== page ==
Anticipatory Bail under PMLA

Anticipatory Bail under PMLA

Under Indian criminal law, anticipatory bail is defined under Section 438 of Criminal Procedure Code, 1973. The provisions of anticipatory bail grants permission to the accused to seek bail in anticipation of an arrest for a non-bailable offence. This right of anticipatory bail/ bail preserves the person’s right to life and personal liberty granted under Article 21 of the Indian Constitution. The 41st Law Commission of India report states the need to grant Anticipatory Bail to the accused, as the sole purpose of enacting this provision was that no person be confined in jail until pronounced guilty.

While granting pre-arrest bail to the applicant for economic offences, the court must ensure that the accused must always be available for questioning and cooperate with the investigating authorities (CBI, ED, etc.) while on bail. The Hon’ble Supreme Court has ruled and made a distinction between the regular bail and the anticipatory bail in the case Gurbaksh Singh Sibia v. State of Punjab, where ordinary bail is granted after the arrest and allows the release from the custody of the police and the latter in anticipation of the arrest.

Cases on Anticipatory Bail under PMLA

Nikesh Tarachand Shah VS Union of India & ANR, 2017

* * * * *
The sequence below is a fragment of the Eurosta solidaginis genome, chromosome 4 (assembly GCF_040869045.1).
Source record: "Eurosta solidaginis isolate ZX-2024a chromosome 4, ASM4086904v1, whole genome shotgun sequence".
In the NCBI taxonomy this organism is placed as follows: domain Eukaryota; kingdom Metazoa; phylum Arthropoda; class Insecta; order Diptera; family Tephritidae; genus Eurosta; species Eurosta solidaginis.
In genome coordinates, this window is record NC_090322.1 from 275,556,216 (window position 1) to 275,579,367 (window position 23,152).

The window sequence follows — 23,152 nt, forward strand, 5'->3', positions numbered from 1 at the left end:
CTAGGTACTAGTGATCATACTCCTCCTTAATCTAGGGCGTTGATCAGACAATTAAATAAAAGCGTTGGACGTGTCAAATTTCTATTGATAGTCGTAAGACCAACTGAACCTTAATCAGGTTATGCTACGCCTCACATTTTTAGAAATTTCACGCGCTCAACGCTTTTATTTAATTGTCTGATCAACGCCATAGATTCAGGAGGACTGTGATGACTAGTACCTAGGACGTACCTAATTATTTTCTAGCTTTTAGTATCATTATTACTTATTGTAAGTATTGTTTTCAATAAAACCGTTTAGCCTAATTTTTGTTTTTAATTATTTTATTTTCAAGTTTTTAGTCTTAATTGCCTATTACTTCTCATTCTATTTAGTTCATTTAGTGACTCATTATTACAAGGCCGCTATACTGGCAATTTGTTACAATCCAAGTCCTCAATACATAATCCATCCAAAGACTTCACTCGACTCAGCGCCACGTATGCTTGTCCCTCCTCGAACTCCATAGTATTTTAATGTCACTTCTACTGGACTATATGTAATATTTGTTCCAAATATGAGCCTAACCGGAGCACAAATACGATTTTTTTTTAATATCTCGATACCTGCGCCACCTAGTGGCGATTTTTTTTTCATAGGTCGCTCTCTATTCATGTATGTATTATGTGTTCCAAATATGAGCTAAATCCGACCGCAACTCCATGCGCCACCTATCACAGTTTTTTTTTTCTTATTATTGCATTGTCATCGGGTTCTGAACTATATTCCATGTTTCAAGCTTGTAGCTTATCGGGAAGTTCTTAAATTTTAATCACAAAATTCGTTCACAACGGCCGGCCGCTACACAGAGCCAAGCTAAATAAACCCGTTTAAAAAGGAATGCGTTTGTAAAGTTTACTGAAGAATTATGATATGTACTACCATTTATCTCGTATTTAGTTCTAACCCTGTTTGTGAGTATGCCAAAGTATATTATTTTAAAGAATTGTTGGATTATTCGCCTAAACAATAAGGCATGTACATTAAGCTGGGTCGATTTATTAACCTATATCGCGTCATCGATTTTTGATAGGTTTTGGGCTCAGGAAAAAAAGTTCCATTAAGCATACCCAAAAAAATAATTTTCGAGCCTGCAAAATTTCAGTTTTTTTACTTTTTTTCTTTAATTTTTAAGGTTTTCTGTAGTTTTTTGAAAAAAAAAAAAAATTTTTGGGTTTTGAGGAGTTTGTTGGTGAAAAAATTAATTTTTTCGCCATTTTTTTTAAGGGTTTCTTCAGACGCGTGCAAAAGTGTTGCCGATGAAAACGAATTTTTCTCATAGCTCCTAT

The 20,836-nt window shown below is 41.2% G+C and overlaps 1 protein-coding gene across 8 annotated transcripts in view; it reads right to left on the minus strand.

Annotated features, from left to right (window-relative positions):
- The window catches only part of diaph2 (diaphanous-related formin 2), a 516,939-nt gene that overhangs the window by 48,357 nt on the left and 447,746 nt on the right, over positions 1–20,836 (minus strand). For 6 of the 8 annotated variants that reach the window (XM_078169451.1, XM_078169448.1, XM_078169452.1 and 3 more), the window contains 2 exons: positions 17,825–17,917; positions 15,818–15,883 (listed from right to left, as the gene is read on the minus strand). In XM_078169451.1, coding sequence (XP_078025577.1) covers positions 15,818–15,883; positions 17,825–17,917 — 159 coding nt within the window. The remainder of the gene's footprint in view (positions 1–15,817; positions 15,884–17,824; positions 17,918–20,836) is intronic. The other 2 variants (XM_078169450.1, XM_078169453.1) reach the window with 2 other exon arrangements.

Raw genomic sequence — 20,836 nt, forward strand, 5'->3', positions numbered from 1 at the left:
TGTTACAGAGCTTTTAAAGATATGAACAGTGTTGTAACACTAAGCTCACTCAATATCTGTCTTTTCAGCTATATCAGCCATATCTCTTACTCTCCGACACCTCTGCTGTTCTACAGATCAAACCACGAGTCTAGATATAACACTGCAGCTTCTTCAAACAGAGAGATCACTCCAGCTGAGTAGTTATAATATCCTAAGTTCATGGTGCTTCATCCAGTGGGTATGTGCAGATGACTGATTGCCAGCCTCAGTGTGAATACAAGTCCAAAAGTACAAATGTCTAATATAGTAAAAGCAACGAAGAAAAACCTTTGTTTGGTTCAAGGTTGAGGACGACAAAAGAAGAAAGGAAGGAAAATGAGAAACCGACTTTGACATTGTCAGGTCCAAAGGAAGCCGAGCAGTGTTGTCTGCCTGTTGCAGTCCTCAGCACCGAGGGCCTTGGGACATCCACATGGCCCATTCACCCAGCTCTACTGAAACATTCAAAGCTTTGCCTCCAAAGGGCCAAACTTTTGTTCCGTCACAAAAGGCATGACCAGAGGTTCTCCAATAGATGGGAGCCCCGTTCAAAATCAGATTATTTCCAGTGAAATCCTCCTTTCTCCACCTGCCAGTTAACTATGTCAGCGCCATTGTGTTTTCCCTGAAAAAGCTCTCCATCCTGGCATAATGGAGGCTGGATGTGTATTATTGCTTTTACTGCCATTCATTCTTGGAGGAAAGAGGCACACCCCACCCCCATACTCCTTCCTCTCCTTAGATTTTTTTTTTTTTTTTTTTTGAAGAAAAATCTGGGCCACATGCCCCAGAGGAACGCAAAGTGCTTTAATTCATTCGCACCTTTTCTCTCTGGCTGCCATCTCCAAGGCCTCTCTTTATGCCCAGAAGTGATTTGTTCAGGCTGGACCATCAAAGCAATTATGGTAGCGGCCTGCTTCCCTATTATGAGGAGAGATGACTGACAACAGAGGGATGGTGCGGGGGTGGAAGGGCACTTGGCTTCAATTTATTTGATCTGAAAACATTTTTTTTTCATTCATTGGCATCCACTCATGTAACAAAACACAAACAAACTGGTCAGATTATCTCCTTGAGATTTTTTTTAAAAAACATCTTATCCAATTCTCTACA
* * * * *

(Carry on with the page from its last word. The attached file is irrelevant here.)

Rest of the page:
The Hon’ble Supreme Court held that the difference was created between the conditions for granting anticipatory bail and regular bail to the accused under the PMLA[1] as twin conditions of bail are not applied on anticipatory bail for granting bail under the Section 45(1) of PMLA is discriminatory. 

The two conditions provided under the said section are:

  1. the Public Prosecutor has been allowed to oppose the application for bail;
  2. the court must be satisfied that the grounds argued before the courts are beyond reasonable doubts and that he is not guilty of such an offence and that he is not likely to commit any offence or influence the witness while on bail.
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P. Chidambaram V. Directorate of Enforcement, 2019

Supreme Court laid down some significant points for granting or rejecting the plea of anticipatory bail under PMLA by the accused as follows:

  • the court should grant the privilege of pre-arrest bail in exceptional cases;
  • Anticipatory bail has to be granted when the court is convinced that exceptional circumstances exist to resort to that extraordinary remedy.

State of M.P. V. Ram Kishan Balothia (1995)

SC held that the right of anticipatory bail is not a part of Article 21 of the Constitution of India, as it is essentially a statutory right conferred long after the coming into force of the Constitution and cannot be granted as a matter of right.

  • The legislative intent behind the introduction of S.438 CrPC is to safeguard the right of individual’s liberty and protect him from possible arrest and unnecessary police custody. However, the court must also remember that a criminal offence is not just against an individual; a more significant societal interest is at stake.